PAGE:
Moreover, between about 1500 and 1776, American Indian and Inuit men, and occasionally women and children travelled to England where they conducted business, returning home where they influenced their people in Indian-European relations (Vaughan, 2006). Whilst in England they met with royalty and paupers, attended cockfights and operas, and formed a focus of wonderment among the public (Vaughan, 2006).

One of these visits may be of particular significance. In 1710, four American Indian sachems (‘sachems’ is interpreted as ‘Kings’ in England) from the Confederacy of five Indian nations, Mohawk, Oneida, Senece, Onondage, and Cayuga peoples, travelled to England for an audience with Queen Anne. The American Indians, Te Yee Nee Go Ga Prov, Sa Ga Yean Qua Prah Ton, Oh Nee Yeath Ton No prow and Elow Oh Kaom lamented that promised aid to support the Indians, allies of England against the French in Canada in the war of 1709, had not been forthcoming (Bond, 1952).

Accompanying the four Indians to England were Colonel Schuyler and his cousin, Abraham Schuyler, along with Colonel Francis Nicholson, Lieutenant Governor of New England, Maryland, and Virginia, Colonel Samuel Vetch, and Major Pigeon. Abraham Schulyer acted as interpreter; Colonel Schuyler was also fluent in Iroquois (Bond, 1952). Colonel Peter Schuyler was one of Britain’s foremost Indian agents and was the most active of the colonial leaders in the English action against the French in 1709. He kept the Iroquois from fighting with the French; he was the person closest to the Indian Kings who fought alongside him; he knew more about Iroquois affairs than anyone else and was the most admired, trusted and respected by the Iroquois of any white man of his time (Bond, 1952; Johansen and Mann, 2000). He was a prominent landowner, was elected the first mayor of Albany, and had long been on the board of Indian commissioners.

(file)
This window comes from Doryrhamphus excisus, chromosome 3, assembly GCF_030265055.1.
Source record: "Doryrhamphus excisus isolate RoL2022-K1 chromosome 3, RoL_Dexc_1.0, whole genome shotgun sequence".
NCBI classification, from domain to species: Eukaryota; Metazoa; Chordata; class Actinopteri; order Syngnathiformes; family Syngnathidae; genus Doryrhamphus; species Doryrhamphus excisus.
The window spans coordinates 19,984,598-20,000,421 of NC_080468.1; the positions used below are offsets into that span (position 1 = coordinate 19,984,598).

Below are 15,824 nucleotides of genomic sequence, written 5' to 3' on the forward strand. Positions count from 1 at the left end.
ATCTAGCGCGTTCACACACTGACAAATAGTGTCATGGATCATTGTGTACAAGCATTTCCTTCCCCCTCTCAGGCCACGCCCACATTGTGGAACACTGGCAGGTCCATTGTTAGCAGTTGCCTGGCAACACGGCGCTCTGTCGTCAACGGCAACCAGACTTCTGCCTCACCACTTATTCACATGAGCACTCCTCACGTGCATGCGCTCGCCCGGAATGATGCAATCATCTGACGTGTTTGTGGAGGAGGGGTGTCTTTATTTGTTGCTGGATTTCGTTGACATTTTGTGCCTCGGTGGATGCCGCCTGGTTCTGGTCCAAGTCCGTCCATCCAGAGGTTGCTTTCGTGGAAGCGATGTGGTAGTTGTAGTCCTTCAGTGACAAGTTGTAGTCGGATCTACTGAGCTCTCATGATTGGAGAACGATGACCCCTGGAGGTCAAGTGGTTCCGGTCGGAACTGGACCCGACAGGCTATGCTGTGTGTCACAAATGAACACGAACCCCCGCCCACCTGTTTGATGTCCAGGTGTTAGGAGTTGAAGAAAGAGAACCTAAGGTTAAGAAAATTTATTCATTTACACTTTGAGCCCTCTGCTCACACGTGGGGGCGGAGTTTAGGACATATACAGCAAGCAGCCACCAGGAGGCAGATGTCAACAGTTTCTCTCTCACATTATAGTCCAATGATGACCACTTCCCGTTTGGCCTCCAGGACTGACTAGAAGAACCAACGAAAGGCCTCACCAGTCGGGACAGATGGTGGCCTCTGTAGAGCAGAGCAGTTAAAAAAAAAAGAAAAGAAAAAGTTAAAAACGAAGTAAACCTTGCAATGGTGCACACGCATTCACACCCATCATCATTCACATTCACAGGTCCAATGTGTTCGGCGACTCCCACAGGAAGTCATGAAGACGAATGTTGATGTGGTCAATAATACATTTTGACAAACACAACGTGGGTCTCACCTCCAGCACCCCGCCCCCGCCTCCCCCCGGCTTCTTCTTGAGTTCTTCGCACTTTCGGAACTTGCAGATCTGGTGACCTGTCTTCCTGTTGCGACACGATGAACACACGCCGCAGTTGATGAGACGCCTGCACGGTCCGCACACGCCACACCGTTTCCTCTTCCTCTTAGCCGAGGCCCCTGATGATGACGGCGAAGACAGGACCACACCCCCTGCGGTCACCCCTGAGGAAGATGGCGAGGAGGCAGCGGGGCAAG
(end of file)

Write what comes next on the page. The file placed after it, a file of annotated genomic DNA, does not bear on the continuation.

During their visit to England the sachems were entertained at the highest levels of society. On 20 April 1710, they travelled to St James Palace in the Queen’s coaches to address the Queen. The Queen commanded the Lord Chamberlain to entertain the sachems at her expense and that they be shown the city; and she provided them with goods amounting to several hundredweight with a value of £200. Colonel Schuyler, too, was much in favor with Queen Anne who also presented him with valuable gifts. The kings were feted for the month of their stay, entering into a strenuous round of official events, attending many diplomatic and social engagements, and become a sensation. They were entertained at Whitehall; visited Hampton Court; and were guests of the Bishop of Canterbury. They were taken to see Greenwich and the mathematical instruments there; heard a sermon at St James’s chapel by the Lord Bishop of London; and by the end of their visit they had been to see most of the noblemen’s houses. Prior to departure from England (15 July 1710) they had an audience of leave with Queen Anne, and later dined with Admiral Aylmer on his ship.